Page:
Mr Mokak says many Indigenous people are victims of prejudice when seeking medical services.

“If you (Indigenous patient) go to a health service and you’re made to feel unwelcome, or uncomfortable or not deserving or prejudged and there are lots of scenarios of Aboriginal people being considered to be perhaps being seriously intoxicated when in fact they’ve been seriously ill.”

But Romlie Mokak from the Australian Indigenous Doctors Association says the onus shouldn’t be on the federal government alone to improve the situation.

He suggests cultural awareness training for health professionals would reduce the incidence of racism.

“Not only is it at the point of the practitioner, but it’s the point of the institution that Aboriginal people must feel that they are in a safe environment. In order to do this, it’s not simply that Aboriginal people should feel resilient and be able to survive these wider systems, but those services really need to have staff that have a strong understanding of Aboriginal people’s culture, history, lived experience and the sorts of health concerns they might have and ways of working competently with Aboriginal people.”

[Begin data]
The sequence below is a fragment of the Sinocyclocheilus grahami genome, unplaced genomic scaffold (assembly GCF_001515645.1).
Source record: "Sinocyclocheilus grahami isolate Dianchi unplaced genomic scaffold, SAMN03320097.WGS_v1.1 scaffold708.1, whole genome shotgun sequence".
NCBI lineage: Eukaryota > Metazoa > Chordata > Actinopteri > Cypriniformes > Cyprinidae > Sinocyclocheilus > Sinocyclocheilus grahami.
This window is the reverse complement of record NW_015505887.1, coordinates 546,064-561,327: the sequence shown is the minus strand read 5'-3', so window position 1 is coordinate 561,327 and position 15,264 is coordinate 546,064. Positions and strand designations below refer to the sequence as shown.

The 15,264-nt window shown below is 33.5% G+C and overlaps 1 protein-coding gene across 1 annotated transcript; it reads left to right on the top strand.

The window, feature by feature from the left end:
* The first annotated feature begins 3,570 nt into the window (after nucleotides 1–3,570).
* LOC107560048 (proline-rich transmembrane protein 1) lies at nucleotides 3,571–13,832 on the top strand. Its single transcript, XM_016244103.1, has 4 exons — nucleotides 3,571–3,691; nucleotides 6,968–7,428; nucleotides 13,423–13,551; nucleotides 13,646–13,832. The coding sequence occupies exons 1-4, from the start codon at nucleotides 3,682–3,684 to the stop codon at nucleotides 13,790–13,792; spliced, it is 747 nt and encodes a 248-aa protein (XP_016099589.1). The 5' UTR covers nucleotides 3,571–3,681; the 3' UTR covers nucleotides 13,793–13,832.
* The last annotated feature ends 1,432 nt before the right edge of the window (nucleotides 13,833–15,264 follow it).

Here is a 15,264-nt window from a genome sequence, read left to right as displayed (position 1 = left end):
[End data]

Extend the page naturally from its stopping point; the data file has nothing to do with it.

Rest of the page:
Martin Laverty says at a recent conference, data was presented suggesting an increase in the number of Australians experiencing racism.

And he says one of the results is an increase in psychological illnesses.

“We saw evidence that said about 10 percent of the Australian population in 2004 was reporting regular occurences of individual acts of racism and that that has now double to being close to 20 percent of the Australian population reporting regular occurences of racism. We then saw evidence that the consequences of this are increased psychological illnesses. Psychological illnesses tied directly to a person’s exposure to racism and discrimination and that this is having direct cost impacts of the Australian mental health and broader acute health system.”

Mr Laverty says it’s time governments acknowledged and addressed the impact of factors such as racism on health outcomes.

He says a good start would be to implement the findings of a Senate inquiry into the social determinants of health, released last year.

“In the country of the fair go, we should be seeing Australian governments, Australian communities acting and indentifying these triggers of racism that are causing ill health and recognising that this is not just something the health system that needs to respond to, but the Australian government can respond by implementing the Senate inquiry of March 2013 that outlines the set of steps that can be taken to overcome these detriments of poor social determinants of health.”